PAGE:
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July 04, 2005

July 4, 2005

Last night the horizon around Barnegat Bay spouted fire.  The foreground was amateur flares from nearby docks; in the distance balls and hoops and swoops from professional firework teams at clubs and amusement parks.  The air smelled as it must have to Francis Scott Key as he watched the bombardment which inspired the Star Spangled Banner.  We played Toby Keith’s CD with his post-9/11 number Courtesy of the Red, White and Blue (Angry American) as loudly as we could amplify it.  Our children and most of our friends would, I’m sure, disapprove both of our musical taste and our jingoism (although daughter Kate did give me the CD).

In other parts of the world the flash and smash of rockets and smell of cordite is not for fun.  That does take some of the joy out of our celebration.  And it also helps explain why we’re in Iraq.

We’re not there to make the Iraqis free; that would be a great result but freedom and democracy are things they’ll have to accomplish on their own.  Moreover, Iraqi freedom by itself is not a reason to risk American lives.  We’re there as part of the War on Terror which started on 9/11/2001.  Bear with me a minute before objecting that Saddam appears to have been lying when he boasted about having weapons of mass destruction and that there is no public evidence linking him directly to the attack on the World Trade Center.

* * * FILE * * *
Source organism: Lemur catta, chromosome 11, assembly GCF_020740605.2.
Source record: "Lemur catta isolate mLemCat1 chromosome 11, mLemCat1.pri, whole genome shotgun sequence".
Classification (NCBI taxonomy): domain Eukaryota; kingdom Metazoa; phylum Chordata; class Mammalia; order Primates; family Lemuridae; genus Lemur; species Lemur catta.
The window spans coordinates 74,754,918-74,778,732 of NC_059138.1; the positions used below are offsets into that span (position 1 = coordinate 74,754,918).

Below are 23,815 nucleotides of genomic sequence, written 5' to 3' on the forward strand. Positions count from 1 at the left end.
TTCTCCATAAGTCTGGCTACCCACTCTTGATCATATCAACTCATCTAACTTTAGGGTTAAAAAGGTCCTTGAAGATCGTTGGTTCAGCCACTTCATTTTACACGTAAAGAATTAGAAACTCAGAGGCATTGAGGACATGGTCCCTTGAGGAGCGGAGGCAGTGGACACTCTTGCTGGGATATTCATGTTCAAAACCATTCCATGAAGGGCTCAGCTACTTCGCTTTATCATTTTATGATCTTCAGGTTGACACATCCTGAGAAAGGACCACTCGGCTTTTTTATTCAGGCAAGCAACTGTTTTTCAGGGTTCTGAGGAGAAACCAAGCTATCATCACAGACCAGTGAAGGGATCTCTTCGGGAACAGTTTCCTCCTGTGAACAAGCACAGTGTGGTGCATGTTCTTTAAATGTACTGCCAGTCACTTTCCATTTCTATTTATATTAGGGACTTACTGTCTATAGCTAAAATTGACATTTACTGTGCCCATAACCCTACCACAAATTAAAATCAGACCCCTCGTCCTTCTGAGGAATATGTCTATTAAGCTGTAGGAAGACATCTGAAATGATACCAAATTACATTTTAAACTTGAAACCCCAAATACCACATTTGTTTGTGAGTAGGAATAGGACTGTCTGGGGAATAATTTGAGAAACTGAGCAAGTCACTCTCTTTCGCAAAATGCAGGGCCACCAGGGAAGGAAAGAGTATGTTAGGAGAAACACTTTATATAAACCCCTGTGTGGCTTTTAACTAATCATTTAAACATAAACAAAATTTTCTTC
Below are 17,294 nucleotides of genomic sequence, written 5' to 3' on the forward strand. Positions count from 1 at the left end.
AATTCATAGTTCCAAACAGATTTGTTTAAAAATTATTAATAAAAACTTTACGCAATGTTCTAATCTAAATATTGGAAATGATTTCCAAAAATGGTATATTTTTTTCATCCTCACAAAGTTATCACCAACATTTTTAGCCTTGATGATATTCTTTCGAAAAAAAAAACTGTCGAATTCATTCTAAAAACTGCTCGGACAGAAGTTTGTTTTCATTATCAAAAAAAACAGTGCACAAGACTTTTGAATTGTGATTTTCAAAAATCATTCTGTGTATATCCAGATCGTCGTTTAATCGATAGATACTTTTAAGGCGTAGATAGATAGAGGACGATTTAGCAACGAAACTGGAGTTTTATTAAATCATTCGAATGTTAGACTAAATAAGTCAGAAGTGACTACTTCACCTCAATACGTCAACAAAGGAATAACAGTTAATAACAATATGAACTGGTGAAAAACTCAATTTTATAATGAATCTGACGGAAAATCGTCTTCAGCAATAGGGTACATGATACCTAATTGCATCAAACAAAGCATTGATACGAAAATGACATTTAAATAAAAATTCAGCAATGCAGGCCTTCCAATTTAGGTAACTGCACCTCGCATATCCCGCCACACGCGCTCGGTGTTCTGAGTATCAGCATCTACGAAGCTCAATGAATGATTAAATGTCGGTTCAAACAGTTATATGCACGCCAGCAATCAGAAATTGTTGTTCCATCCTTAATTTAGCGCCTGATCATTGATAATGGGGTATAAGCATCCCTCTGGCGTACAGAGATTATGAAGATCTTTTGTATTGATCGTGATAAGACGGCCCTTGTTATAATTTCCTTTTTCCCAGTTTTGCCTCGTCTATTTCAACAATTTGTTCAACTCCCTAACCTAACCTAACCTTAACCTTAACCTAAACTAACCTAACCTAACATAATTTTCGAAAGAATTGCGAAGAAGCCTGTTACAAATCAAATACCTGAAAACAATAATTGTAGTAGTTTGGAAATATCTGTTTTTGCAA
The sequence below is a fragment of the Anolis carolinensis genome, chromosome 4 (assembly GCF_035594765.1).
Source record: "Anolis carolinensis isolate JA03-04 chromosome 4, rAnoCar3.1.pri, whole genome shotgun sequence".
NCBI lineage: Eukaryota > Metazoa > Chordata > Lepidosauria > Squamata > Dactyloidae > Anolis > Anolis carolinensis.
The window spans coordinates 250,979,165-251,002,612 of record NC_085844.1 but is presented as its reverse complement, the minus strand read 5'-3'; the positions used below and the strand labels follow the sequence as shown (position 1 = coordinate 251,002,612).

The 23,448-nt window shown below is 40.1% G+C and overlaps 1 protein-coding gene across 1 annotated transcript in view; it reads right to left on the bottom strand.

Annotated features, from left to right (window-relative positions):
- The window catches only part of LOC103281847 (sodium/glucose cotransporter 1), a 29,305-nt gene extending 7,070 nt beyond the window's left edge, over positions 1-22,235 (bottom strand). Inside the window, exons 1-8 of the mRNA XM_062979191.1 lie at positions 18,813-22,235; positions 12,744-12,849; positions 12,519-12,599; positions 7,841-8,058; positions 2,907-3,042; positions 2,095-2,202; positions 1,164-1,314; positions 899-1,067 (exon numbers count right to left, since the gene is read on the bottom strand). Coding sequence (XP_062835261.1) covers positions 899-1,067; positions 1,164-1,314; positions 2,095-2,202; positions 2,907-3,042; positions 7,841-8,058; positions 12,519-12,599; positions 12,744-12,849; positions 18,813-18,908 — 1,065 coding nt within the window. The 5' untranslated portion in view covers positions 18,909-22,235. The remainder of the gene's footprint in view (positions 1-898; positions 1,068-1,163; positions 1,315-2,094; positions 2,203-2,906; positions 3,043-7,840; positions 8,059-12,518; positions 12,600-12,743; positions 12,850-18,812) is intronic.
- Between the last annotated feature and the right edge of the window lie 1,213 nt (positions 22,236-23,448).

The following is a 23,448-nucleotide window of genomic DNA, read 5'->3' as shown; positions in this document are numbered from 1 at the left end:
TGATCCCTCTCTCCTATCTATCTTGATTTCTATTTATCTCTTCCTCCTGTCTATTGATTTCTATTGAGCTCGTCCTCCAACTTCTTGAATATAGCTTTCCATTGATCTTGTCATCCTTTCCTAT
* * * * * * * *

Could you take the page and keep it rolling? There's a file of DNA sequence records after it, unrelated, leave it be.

Critics of the war in Iraq correctly point out that Iraq and Afghanistan have become magnets for terrorists.  Islamic extremists from all over the world are pouring into these countries to prevent the dreaded (by them) eventuality that modern democracies succeed in Moslem nations.  It is better for most of us to fight these extremists in Iraq and Afghanistan than in New York and Washington.  On 9/11 Osama bin Laden chose the time and place for an attack.  Since then we have engaged terror in places and at times of our own choosing.  I think that our relative freedom from terrorist attacks here since 9/11 (cross your fingers) is more a result of our engaging terrorists far away and drawing them into battles there than of yellow and orange states of alert.

It has also helped that George Bush kept his word from his speech on the evening of 9/11 and that we have equally pursued terrorists “…and those who harbor them.”  No self-interested government (and there is no other kind) would now consider giving the full and open support to terrorists the Taliban did.  Libya has come out with its hands up and renounced both terror and its nuclear program.  Even Iran and North Korea seemed to understand the lesson of Iraq until the French and Germans reassured them that America was such a pariah that they had nothing to fear.

I wish the President had made this point in his latest speech.  I wish he had said strongly and firmly that the measure of success in Iraq is not the state of the electrical grid in Baghdad (as useful as it would be to our cause to protect it from terrorists) but the safety of Americans at home and abroad.  That’s what the War on Terror is about.  My two children living in Europe make me painfully aware that the war on Terror hasn’t helped the POPULARITY of Americans.  I think it has made us safer.  I think we will succeed if we don’t confuse the very good strategy of bringing democracy to the Middle East with the goal of protecting America.  We will succeed unless we again let terrorists choose the time and place of engagement.

Most importantly this Fourth of July, thank you very much to the American soldiers who are very much in harm’s way so that we can see fireworks here without fear.

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